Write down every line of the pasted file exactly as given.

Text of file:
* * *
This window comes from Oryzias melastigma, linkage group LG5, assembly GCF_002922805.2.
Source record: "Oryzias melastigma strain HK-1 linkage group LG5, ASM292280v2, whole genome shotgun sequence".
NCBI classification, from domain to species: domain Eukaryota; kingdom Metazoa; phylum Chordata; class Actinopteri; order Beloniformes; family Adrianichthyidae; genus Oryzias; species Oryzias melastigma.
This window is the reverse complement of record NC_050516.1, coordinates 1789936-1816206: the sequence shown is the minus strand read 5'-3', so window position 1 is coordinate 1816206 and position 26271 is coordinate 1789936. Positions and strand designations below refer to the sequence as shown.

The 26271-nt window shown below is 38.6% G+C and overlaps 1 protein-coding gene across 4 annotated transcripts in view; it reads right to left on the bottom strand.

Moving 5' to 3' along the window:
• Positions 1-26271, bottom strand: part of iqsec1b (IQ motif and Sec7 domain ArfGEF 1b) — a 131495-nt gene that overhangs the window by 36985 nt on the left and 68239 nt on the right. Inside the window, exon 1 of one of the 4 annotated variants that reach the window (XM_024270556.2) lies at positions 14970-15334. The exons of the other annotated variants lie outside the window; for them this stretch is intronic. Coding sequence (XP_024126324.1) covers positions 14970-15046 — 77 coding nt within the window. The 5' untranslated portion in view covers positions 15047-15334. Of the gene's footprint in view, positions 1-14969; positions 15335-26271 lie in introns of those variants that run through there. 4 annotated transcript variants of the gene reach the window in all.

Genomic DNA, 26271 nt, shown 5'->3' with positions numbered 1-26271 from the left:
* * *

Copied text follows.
This window comes from Oryzias melastigma, linkage group LG5, assembly GCF_002922805.2.
Source record: "Oryzias melastigma strain HK-1 linkage group LG5, ASM292280v2, whole genome shotgun sequence".
NCBI classification, from domain to species: domain Eukaryota; kingdom Metazoa; phylum Chordata; class Actinopteri; order Beloniformes; family Adrianichthyidae; genus Oryzias; species Oryzias melastigma.
This window is the reverse complement of record NC_050516.1, coordinates 1789936-1816206: the sequence shown is the minus strand read 5'-3', so window position 1 is coordinate 1816206 and position 26271 is coordinate 1789936. Positions and strand designations below refer to the sequence as shown.

The 26271-nt window shown below is 38.6% G+C and overlaps 1 protein-coding gene across 4 annotated transcripts in view; it reads right to left on the bottom strand.

Moving 5' to 3' along the window:
• Positions 1-26271, bottom strand: part of iqsec1b (IQ motif and Sec7 domain ArfGEF 1b) — a 131495-nt gene that overhangs the window by 36985 nt on the left and 68239 nt on the right. Inside the window, exon 1 of one of the 4 annotated variants that reach the window (XM_024270556.2) lies at positions 14970-15334. The exons of the other annotated variants lie outside the window; for them this stretch is intronic. Coding sequence (XP_024126324.1) covers positions 14970-15046 — 77 coding nt within the window. The 5' untranslated portion in view covers positions 15047-15334. Of the gene's footprint in view, positions 1-14969; positions 15335-26271 lie in introns of those variants that run through there. 4 annotated transcript variants of the gene reach the window in all.

Genomic DNA, 26271 nt, shown 5'->3' with positions numbered 1-26271 from the left: